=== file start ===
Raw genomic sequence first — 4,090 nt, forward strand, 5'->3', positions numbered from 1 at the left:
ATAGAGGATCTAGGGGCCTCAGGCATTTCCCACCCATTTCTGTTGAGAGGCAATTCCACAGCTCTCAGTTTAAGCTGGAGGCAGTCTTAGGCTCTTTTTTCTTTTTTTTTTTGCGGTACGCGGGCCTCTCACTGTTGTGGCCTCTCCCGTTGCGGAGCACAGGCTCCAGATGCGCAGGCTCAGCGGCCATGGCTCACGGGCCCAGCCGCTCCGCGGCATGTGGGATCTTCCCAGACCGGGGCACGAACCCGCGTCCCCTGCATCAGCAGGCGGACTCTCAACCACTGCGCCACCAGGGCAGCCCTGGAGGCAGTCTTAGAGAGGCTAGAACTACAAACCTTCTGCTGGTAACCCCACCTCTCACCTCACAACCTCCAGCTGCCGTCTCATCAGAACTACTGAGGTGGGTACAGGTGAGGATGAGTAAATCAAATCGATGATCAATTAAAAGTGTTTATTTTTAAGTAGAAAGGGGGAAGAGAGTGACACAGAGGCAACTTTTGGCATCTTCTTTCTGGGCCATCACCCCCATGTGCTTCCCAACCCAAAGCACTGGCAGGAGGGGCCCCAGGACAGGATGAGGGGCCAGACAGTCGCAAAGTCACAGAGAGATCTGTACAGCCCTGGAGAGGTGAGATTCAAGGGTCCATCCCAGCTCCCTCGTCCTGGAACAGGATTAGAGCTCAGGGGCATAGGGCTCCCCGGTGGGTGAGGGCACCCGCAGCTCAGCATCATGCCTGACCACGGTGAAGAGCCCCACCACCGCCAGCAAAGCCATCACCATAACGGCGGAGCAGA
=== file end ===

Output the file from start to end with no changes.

Raw genomic sequence first — 4,090 nt, forward strand, 5'->3', positions numbered from 1 at the left:
ATAGAGGATCTAGGGGCCTCAGGCATTTCCCACCCATTTCTGTTGAGAGGCAATTCCACAGCTCTCAGTTTAAGCTGGAGGCAGTCTTAGGCTCTTTTTTCTTTTTTTTTTTGCGGTACGCGGGCCTCTCACTGTTGTGGCCTCTCCCGTTGCGGAGCACAGGCTCCAGATGCGCAGGCTCAGCGGCCATGGCTCACGGGCCCAGCCGCTCCGCGGCATGTGGGATCTTCCCAGACCGGGGCACGAACCCGCGTCCCCTGCATCAGCAGGCGGACTCTCAACCACTGCGCCACCAGGGCAGCCCTGGAGGCAGTCTTAGAGAGGCTAGAACTACAAACCTTCTGCTGGTAACCCCACCTCTCACCTCACAACCTCCAGCTGCCGTCTCATCAGAACTACTGAGGTGGGTACAGGTGAGGATGAGTAAATCAAATCGATGATCAATTAAAAGTGTTTATTTTTAAGTAGAAAGGGGGAAGAGAGTGACACAGAGGCAACTTTTGGCATCTTCTTTCTGGGCCATCACCCCCATGTGCTTCCCAACCCAAAGCACTGGCAGGAGGGGCCCCAGGACAGGATGAGGGGCCAGACAGTCGCAAAGTCACAGAGAGATCTGTACAGCCCTGGAGAGGTGAGATTCAAGGGTCCATCCCAGCTCCCTCGTCCTGGAACAGGATTAGAGCTCAGGGGCATAGGGCTCCCCGGTGGGTGAGGGCACCCGCAGCTCAGCATCATGCCTGACCACGGTGAAGAGCCCCACCACCGCCAGCAAAGCCATCACCATAACGGCGGAGCAGA